Updated on July 3, 2010
Developers, community activists have polar opposite perspectives on city consultation
Bob Ransford, a Sun columnist and a knowledgeable observer of Vancouver’s development scene, today expresses a view gaining increasing prominence among developers. The city’s public consultation processes, some argue, are now so tilted to loud local voices that any development is subject to potentially terminal delays.
Ransford points to one possible solution, now making the rounds in development circles, proposed by U.S. urbanist Andres Duany, who sees development strangled by “an orgy of public process.” Duany would create a sort of jury system, in which more or less randomly-selected residents would provide feedback on proposed developments.
At the other end of the spectrum, as Ransford notes, are many Vancouver community and neighbourhood activists, who see the city drowning in a developer-driven tsunami of new towers. Their anxiety was triggered by EcoDensity, but has not abated under the new Vision Vancouver council. They agree the process is terrible, but for the opposite reasons. They feel it is too fast and ignores community interests.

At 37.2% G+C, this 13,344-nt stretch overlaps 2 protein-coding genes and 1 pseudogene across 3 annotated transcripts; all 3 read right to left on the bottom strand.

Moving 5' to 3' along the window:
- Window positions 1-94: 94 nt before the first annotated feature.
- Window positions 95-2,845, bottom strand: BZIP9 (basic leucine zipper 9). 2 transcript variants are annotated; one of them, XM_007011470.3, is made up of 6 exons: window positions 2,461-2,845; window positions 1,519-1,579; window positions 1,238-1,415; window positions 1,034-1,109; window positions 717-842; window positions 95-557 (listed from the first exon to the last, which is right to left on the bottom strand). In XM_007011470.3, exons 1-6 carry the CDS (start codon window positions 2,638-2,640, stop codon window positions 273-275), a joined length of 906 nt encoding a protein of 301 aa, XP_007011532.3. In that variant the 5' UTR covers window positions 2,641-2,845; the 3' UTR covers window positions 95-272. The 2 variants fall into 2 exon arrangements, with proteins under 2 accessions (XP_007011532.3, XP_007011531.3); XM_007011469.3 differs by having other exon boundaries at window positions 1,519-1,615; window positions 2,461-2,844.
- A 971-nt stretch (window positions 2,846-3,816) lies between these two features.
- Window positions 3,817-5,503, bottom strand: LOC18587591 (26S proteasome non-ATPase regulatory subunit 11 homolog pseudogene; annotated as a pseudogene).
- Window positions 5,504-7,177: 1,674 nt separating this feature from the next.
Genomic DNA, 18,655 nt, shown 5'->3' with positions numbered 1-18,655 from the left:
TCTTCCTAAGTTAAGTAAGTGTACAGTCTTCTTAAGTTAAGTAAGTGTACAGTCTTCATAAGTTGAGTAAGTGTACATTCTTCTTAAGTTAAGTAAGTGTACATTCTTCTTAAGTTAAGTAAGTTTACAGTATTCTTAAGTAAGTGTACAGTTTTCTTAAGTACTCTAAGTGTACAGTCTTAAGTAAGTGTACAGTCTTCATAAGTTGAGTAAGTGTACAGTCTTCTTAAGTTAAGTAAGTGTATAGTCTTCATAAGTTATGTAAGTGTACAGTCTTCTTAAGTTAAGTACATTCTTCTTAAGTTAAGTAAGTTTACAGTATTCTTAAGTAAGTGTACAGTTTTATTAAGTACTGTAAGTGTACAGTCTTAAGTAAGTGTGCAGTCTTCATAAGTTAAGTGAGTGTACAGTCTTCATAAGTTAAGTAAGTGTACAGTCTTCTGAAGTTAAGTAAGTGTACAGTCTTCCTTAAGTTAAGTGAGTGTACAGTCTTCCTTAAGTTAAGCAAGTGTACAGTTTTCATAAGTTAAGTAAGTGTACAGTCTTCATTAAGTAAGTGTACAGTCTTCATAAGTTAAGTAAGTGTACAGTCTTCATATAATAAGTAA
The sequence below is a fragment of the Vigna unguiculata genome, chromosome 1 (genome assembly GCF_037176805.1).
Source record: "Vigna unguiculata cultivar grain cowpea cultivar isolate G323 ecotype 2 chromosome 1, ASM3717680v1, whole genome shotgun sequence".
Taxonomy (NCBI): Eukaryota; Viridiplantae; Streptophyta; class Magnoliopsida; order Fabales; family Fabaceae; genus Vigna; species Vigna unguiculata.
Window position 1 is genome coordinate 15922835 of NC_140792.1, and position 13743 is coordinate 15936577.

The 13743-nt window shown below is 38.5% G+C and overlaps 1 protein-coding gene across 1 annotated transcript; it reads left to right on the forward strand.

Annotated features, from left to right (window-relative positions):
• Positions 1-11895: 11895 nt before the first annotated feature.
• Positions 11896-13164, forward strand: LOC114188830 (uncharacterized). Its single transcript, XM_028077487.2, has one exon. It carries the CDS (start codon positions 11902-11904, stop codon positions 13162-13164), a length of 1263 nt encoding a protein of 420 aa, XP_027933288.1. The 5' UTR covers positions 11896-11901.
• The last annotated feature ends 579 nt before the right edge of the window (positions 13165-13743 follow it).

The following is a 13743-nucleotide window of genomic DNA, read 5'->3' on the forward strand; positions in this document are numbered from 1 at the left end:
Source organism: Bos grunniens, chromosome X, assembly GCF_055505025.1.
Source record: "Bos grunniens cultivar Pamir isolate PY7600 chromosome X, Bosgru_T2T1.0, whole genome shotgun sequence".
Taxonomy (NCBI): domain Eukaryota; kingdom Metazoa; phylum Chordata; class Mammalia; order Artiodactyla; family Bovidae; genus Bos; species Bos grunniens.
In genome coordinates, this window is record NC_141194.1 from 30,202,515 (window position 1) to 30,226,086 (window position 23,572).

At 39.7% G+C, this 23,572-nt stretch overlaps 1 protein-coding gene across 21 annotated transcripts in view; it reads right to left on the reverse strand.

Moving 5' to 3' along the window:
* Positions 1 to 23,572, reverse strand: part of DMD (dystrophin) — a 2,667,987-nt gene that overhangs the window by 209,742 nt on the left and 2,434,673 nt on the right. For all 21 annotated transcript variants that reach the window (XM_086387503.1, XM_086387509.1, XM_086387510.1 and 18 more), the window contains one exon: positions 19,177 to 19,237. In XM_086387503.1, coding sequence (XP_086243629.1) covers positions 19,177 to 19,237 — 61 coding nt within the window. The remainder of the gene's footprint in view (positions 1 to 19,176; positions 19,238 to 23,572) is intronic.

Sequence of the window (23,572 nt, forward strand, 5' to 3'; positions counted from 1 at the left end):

So we have two polar opposite views of the same public processes.
At next week’s council meeting, Mayor Gregor Robertson and Councillor Andrea Reimer will propose this resolution in an effort to calm the troubled waters in the West End, where West End Neighbours have garnered thousands of names on a petition demanding an entirely new community plan before any further rezonings.
Ransford’s column captures a growing gap — perhaps chasm — in perceptions about the city’s planning process, a dangerous situation for communities and developers alike.